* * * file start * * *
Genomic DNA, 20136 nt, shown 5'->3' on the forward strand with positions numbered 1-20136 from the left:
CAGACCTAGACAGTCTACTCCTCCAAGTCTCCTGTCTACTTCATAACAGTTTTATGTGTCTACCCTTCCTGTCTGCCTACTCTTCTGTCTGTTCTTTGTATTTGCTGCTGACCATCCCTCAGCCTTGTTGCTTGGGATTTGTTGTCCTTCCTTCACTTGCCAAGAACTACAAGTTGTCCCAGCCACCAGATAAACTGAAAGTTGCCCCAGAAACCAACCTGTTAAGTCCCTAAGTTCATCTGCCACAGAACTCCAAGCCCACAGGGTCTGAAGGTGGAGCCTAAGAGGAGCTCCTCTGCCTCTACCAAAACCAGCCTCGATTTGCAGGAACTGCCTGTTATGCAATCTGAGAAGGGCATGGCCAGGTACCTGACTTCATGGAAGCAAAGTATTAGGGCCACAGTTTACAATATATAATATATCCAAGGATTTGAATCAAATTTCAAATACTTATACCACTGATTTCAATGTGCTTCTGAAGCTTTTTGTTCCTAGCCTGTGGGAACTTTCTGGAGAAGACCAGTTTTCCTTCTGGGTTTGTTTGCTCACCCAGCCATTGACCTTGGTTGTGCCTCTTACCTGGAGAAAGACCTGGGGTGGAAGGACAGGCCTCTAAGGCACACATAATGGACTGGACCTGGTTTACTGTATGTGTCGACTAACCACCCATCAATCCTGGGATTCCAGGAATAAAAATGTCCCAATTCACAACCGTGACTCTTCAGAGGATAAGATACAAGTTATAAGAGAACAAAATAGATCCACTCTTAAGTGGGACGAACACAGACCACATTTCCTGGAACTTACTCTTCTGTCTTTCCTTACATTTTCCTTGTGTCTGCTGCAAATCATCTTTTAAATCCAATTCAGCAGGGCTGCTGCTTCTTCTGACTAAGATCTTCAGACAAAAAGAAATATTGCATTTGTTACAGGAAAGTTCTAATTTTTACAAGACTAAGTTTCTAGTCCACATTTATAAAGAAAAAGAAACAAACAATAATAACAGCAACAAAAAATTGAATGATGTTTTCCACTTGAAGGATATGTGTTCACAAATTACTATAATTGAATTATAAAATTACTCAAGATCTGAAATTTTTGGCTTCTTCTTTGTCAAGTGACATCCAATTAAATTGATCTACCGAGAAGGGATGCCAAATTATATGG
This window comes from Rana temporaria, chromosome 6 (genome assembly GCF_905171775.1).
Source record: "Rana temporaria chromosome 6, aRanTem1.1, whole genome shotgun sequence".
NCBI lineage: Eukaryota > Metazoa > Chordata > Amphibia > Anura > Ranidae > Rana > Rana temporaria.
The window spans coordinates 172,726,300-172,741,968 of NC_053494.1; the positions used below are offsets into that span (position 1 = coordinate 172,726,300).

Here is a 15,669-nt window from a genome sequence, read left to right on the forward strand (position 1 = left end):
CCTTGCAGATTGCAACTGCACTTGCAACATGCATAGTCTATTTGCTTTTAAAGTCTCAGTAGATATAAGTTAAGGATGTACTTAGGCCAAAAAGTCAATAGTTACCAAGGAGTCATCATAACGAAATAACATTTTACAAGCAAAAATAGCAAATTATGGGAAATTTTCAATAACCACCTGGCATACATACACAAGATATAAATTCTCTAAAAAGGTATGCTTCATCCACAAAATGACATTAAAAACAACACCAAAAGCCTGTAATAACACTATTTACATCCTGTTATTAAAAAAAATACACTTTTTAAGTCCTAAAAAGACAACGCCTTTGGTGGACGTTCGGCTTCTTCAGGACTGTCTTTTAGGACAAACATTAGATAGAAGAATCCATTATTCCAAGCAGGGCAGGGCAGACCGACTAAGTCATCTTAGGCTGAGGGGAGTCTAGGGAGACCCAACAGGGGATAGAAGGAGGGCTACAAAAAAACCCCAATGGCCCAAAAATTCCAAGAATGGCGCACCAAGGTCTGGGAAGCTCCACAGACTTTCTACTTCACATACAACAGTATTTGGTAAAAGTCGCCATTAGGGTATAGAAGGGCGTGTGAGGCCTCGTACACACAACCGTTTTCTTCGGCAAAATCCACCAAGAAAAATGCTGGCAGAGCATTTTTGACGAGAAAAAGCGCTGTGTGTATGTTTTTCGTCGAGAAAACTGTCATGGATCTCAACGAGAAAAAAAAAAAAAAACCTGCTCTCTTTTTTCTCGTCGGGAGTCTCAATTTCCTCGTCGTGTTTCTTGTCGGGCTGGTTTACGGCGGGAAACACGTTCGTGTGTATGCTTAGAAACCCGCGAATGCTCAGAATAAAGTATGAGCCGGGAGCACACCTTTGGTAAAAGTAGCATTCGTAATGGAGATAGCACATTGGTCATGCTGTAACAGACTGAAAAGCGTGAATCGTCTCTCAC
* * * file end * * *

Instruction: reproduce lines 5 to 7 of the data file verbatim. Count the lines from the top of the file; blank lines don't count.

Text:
NCBI lineage: Eukaryota > Metazoa > Chordata > Amphibia > Anura > Ranidae > Rana > Rana temporaria.
The window spans coordinates 172,726,300-172,741,968 of NC_053494.1; the positions used below are offsets into that span (position 1 = coordinate 172,726,300).

Here is a 15,669-nt window from a genome sequence, read left to right on the forward strand (position 1 = left end):